On December 17, 2014, Navistar's motion to consolidate the U.S. Actions and certain other non-class action lawsuits was granted. The MDL Panel issued an order consolidating all of the U.S. Actions that were pending on the date of Navistar’s motion before Judge Gottschall in the United States District Court for the Northern District of Illinois (the "MDL Action").
The MDL Panel also consolidated into the MDL Action certain non-class action MaxxForce Advanced EGR engine lawsuits pending in the various federal district courts. Non-class federal lawsuits presenting pre-trial issues similar to the MDL Action continue to be transferred to the MDL Action. Approximately 23 such actions are currently pending.
At the request of the various law firms representing the plaintiffs in the MDL Action, on March 5, 2015, Judge Gottschall entered an order in the MDL Action appointing interim lead counsel and interim liaison counsel for the plaintiffs. On May 11, 2015, lead counsel for the plaintiffs filed a First Master Consolidated Class Action Complaint ("Consolidated Complaint"). The parties to the MDL Action exchanged initial disclosures on May 29, 2015. The Company answered the Consolidated Complaint on July 13, 2015. On September 22, 2016, lead counsel for the plaintiffs filed a First Amended Consolidated Class Action Complaint (the “Amended Consolidated Complaint”). The Amended Consolidated Complaint added twenty-five additional named plaintiffs. NI and NIC answered the Amended Consolidated Complaint on October 20, 2016.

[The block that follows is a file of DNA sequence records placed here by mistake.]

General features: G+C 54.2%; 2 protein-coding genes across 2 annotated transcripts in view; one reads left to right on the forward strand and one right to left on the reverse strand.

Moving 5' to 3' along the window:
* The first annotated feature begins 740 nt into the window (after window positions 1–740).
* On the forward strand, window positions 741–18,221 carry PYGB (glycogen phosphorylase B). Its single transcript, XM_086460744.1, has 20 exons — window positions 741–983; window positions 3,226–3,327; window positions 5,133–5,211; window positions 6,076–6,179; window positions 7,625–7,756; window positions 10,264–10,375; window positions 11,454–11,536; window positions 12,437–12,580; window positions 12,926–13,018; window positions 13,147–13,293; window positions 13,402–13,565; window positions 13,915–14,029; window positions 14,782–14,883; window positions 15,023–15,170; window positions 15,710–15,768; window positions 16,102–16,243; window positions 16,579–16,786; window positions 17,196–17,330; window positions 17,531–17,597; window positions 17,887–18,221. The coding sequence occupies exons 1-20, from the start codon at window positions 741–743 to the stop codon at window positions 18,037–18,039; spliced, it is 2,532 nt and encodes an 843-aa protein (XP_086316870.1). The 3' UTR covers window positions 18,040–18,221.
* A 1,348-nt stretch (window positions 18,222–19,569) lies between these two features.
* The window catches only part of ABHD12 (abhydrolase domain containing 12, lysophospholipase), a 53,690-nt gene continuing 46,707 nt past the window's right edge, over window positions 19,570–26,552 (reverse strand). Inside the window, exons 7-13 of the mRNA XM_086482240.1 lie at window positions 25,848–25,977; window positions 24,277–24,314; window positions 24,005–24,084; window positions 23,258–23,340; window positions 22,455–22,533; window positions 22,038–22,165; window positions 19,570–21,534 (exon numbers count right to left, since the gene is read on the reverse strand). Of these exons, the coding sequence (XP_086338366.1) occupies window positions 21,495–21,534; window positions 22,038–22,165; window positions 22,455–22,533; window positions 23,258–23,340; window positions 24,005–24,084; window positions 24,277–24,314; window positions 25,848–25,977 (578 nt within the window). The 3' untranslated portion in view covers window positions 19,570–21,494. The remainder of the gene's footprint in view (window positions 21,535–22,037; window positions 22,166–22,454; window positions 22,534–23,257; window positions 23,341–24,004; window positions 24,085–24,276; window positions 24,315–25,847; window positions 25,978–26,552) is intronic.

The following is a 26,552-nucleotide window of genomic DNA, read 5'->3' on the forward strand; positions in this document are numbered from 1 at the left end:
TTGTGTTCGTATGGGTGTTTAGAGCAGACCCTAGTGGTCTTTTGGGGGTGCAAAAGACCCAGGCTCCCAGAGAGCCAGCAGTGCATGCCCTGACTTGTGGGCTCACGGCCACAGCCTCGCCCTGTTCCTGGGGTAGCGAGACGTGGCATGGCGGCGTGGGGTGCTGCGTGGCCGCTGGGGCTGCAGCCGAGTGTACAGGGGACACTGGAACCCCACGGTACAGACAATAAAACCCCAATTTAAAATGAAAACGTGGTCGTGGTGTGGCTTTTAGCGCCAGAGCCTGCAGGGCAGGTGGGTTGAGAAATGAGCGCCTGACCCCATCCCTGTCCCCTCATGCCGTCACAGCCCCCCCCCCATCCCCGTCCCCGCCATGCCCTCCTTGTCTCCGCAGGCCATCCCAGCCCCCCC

On May 27, 2016, Judge Gottschall entered a Case Management Order setting a July 13, 2017 date for plaintiffs' class certification motion. On November 30, 2016, the court entered an order referring discovery matters to a magistrate judge for supervision. Pursuant to the magistrate’s order, the parties jointly filed a new proposed case management order on January 25, 2017, which extended the fact discovery deadline to November 22, 2017. On January 31, 2017, the parties filed a joint motion with Judge Gottschall requesting adjustment of the class action briefing schedule to April 24, 2018. On February 2, 2017, Judge Gottschall granted the parties' motion extending the deadline to complete the class certification briefing to April 24, 2018. On February 6, 2017, the magistrate approved the parties' schedule set forth in the case management order jointly filed on January 25, 2017. In September 2017, the plaintiffs filed a motion to further extend the case deadlines. On October 5, 2017, Judge Gottschall entered an Agreed Order Extending the Discovery Cutoff ordering that fact discovery relevant to class certification be completed by March 13, 2018 and that the class certification briefing be completed by July 31, 2018. On March 5, 2018, Judge Gottschall extended the fact discovery deadline to be completed by May 25, 2018 and ordered that the class certification briefing be completed by October 22, 2018.